DENVER (CBS4) – The president’s health care plan is a hot topic this campaign season. Now some Catholic schools worry they might have to close because of the fines that come with violating part of the law on religious grounds.
They were words that cast a pall on a bright new school year: “Unless the federal health care insurance requirements are changed, fines will force the closure of our school.” It’s a warning straight from the pen of St. Thomas More’s Rev. Andrew Kemberling.
“It would be crushing for the students. It would be crushing to my children, and I think it would be a real loss for the community as a whole,” St. Thomas More parent Nicolle Martin said.
The chancellor of the Archdiocese of Denver, James-Daniel Flynn, says parents don’t need to start brainstorming their educational options.
“We’re not anticipating closing any parish or school ministries in the Archdiocese of Denver,” Flynn said.
But he says the concern for other Catholic institutions across the country is real.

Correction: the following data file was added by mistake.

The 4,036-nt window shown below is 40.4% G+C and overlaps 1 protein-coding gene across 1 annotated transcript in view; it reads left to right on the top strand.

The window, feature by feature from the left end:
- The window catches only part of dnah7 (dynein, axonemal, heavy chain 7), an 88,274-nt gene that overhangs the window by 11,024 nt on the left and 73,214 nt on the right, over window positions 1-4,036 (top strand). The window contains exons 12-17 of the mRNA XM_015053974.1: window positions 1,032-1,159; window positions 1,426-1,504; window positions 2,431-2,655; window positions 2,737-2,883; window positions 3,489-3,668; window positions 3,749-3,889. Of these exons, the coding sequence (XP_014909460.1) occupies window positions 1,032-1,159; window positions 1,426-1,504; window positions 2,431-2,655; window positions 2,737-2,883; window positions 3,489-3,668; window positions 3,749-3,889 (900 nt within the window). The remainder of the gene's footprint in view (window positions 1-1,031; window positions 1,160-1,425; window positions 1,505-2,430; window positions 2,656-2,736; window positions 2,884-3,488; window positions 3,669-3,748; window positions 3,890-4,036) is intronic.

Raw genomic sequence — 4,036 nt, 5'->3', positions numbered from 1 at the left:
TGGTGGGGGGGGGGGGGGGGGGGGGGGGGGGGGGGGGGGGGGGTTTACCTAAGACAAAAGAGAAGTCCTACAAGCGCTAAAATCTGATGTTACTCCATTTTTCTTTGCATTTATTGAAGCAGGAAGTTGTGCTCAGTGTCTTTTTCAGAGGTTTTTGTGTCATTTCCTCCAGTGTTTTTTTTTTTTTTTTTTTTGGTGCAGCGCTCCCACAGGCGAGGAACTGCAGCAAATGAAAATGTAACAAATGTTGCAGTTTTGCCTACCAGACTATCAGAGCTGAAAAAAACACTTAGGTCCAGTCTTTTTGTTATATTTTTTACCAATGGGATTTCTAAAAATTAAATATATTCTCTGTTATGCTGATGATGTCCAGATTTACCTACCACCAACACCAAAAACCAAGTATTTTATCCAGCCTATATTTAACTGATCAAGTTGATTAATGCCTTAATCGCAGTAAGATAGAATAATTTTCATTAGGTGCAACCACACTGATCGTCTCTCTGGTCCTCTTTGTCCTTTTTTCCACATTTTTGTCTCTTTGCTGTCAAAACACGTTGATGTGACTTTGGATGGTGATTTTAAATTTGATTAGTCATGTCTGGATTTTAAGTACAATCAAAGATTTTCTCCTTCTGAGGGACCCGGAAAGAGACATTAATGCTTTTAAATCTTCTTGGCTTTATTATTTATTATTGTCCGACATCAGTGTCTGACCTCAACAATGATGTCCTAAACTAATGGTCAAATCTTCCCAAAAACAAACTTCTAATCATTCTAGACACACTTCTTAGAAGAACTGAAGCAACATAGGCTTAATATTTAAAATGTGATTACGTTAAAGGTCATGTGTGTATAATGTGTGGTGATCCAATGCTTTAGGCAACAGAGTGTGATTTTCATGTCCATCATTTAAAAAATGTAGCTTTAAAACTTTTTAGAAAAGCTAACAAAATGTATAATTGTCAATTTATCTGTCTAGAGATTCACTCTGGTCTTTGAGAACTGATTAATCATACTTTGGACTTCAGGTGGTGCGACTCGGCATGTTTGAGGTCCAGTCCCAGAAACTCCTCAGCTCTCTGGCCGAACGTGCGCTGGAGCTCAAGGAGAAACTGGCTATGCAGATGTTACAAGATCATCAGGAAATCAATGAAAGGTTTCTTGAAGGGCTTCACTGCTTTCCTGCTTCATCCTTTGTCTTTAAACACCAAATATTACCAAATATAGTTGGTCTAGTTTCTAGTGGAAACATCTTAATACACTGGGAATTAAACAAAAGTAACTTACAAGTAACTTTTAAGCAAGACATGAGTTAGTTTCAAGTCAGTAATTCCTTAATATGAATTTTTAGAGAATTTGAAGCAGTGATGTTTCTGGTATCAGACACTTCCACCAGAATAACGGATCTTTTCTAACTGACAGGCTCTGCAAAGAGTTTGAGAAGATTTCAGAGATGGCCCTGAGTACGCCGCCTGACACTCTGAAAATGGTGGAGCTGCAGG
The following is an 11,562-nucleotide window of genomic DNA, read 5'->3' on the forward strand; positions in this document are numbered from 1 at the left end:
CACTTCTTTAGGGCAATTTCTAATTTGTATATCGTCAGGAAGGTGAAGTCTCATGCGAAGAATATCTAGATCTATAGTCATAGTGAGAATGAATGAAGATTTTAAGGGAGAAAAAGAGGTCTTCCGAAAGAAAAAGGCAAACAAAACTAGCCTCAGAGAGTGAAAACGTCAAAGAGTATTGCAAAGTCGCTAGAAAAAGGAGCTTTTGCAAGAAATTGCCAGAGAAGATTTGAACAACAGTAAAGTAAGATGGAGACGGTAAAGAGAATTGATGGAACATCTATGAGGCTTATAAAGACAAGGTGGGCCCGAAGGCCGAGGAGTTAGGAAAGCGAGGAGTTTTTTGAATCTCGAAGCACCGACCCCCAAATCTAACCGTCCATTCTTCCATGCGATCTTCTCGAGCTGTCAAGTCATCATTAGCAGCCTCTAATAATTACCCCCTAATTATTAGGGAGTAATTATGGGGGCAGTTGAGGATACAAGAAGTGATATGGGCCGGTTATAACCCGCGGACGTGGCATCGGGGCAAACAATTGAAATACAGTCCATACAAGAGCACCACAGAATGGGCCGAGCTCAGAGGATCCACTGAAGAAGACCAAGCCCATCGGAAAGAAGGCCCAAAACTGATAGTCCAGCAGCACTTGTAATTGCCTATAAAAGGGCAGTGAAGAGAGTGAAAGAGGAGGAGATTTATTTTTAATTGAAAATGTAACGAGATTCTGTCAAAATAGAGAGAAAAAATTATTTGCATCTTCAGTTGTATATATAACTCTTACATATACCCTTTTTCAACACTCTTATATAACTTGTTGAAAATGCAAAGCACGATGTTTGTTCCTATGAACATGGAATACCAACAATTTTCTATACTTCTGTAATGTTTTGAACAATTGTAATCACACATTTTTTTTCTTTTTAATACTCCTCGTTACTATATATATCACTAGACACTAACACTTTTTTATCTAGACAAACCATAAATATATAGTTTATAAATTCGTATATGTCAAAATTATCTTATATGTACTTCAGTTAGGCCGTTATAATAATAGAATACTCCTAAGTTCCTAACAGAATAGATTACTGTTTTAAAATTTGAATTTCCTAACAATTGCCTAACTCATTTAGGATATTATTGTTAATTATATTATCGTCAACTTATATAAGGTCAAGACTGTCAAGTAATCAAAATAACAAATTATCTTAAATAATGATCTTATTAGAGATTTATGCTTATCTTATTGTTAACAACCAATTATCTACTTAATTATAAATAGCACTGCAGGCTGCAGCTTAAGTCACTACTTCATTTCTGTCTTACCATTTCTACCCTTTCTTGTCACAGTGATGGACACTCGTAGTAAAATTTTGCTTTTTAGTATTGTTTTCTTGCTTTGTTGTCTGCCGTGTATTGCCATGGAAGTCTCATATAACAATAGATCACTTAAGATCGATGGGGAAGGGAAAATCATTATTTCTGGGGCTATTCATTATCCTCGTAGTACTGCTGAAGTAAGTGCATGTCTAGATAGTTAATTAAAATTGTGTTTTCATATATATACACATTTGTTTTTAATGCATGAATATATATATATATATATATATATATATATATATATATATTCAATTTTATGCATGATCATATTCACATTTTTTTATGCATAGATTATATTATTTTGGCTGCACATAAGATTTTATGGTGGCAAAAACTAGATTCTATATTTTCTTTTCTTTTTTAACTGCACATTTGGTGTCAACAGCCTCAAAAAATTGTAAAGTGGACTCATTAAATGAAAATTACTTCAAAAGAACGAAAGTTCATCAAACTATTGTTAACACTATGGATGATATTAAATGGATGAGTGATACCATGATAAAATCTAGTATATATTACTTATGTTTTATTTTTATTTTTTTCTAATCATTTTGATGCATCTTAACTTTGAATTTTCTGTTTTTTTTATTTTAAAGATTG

“There are so many Catholic institutions which don’t fit the religious employer exemption, and we’re just scared for what will happen when they’re forced to leave the scene,” Flynn said.
The issue is the contraception mandate in the new health care law. Employers that don’t comply could face fines of up to $100 per day for every employee. Chancellor Flynn says that leaves Catholic institutions with two choices.
“Either compromise their conscience and do something, which violates the fundamental tenets of our religion, or pay fees, which will range into the hundreds of thousands every year,” Flynn said.
He says schools in the Denver archdiocese will likely qualify for the religious exemption from the law because it is a predominately religious employer. But Martin says it’s the principle that troubles her.
“I find it breathtaking. I find it an unprecedented power grab by the federal government the likes of which our culture has never seen,” Martin said.
Local Democratic officials say they believe there’s a misunderstanding of the current law. They say “for religiously affiliated institutions like this one, the cost of covering contraception will shift to insurance companies at no additional charge to consumers. The best thing to do is to take a step back to understand how this new policy really works.”